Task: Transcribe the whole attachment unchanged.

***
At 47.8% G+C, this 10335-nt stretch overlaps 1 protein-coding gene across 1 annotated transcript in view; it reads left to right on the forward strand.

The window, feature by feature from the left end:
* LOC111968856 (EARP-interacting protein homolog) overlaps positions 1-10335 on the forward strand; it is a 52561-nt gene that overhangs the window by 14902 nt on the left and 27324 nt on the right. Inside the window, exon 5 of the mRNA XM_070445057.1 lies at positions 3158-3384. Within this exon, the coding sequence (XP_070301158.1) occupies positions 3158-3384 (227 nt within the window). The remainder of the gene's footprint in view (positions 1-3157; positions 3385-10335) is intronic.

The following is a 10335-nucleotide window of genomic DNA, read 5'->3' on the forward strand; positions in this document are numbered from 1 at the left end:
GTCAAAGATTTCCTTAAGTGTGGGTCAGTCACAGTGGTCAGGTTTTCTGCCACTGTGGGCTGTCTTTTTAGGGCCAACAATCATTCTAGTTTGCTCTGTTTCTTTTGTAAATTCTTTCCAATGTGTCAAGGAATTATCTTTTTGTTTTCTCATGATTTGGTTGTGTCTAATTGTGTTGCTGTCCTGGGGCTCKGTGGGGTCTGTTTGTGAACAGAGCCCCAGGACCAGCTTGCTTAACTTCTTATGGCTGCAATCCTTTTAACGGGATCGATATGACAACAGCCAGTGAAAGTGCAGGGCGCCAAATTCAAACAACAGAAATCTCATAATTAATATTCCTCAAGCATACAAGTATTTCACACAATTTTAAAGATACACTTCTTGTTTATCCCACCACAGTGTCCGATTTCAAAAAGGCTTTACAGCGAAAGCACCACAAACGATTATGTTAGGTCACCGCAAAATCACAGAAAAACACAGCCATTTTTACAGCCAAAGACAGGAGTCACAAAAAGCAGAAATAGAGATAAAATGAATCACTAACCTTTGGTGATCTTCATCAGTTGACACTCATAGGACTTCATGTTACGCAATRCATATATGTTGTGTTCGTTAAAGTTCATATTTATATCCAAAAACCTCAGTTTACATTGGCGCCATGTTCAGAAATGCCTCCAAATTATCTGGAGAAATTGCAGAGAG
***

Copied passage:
At 47.8% G+C, this 10335-nt stretch overlaps 1 protein-coding gene across 1 annotated transcript in view; it reads left to right on the forward strand.

The window, feature by feature from the left end:
* LOC111968856 (EARP-interacting protein homolog) overlaps positions 1-10335 on the forward strand; it is a 52561-nt gene that overhangs the window by 14902 nt on the left and 27324 nt on the right. Inside the window, exon 5 of the mRNA XM_070445057.1 lies at positions 3158-3384. Within this exon, the coding sequence (XP_070301158.1) occupies positions 3158-3384 (227 nt within the window). The remainder of the gene's footprint in view (positions 1-3157; positions 3385-10335) is intronic.

The following is a 10335-nucleotide window of genomic DNA, read 5'->3' on the forward strand; positions in this document are numbered from 1 at the left end:
GTCAAAGATTTCCTTAAGTGTGGGTCAGTCACAGTGGTCAGGTTTTCTGCCACTGTGGGCTGTCTTTTTAGGGCCAACAATCATTCTAGTTTGCTCTGTTTCTTTTGTAAATTCTTTCCAATGTGTCAAGGAATTATCTTTTTGTTTTCTCATGATTTGGTTGTGTCTAATTGTGTTGCTGTCCTGGGGCTCKGTGGGGTCTGTTTGTGAACAGAGCCCCAGGACCAGCTTGCTTAACTTCTTATGGCTGCAATCCTTTTAACGGGATCGATATGACAACAGCCAGTGAAAGTGCAGGGCGCCAAATTCAAACAACAGAAATCTCATAATTAATATTCCTCAAGCATACAAGTATTTCACACAATTTTAAAGATACACTTCTTGTTTATCCCACCACAGTGTCCGATTTCAAAAAGGCTTTACAGCGAAAGCACCACAAACGATTATGTTAGGTCACCGCAAAATCACAGAAAAACACAGCCATTTTTACAGCCAAAGACAGGAGTCACAAAAAGCAGAAATAGAGATAAAATGAATCACTAACCTTTGGTGATCTTCATCAGTTGACACTCATAGGACTTCATGTTACGCAATRCATATATGTTGTGTTCGTTAAAGTTCATATTTATATCCAAAAACCTCAGTTTACATTGGCGCCATGTTCAGAAATGCCTCCAAATTATCTGGAGAAATTGCAGAGAG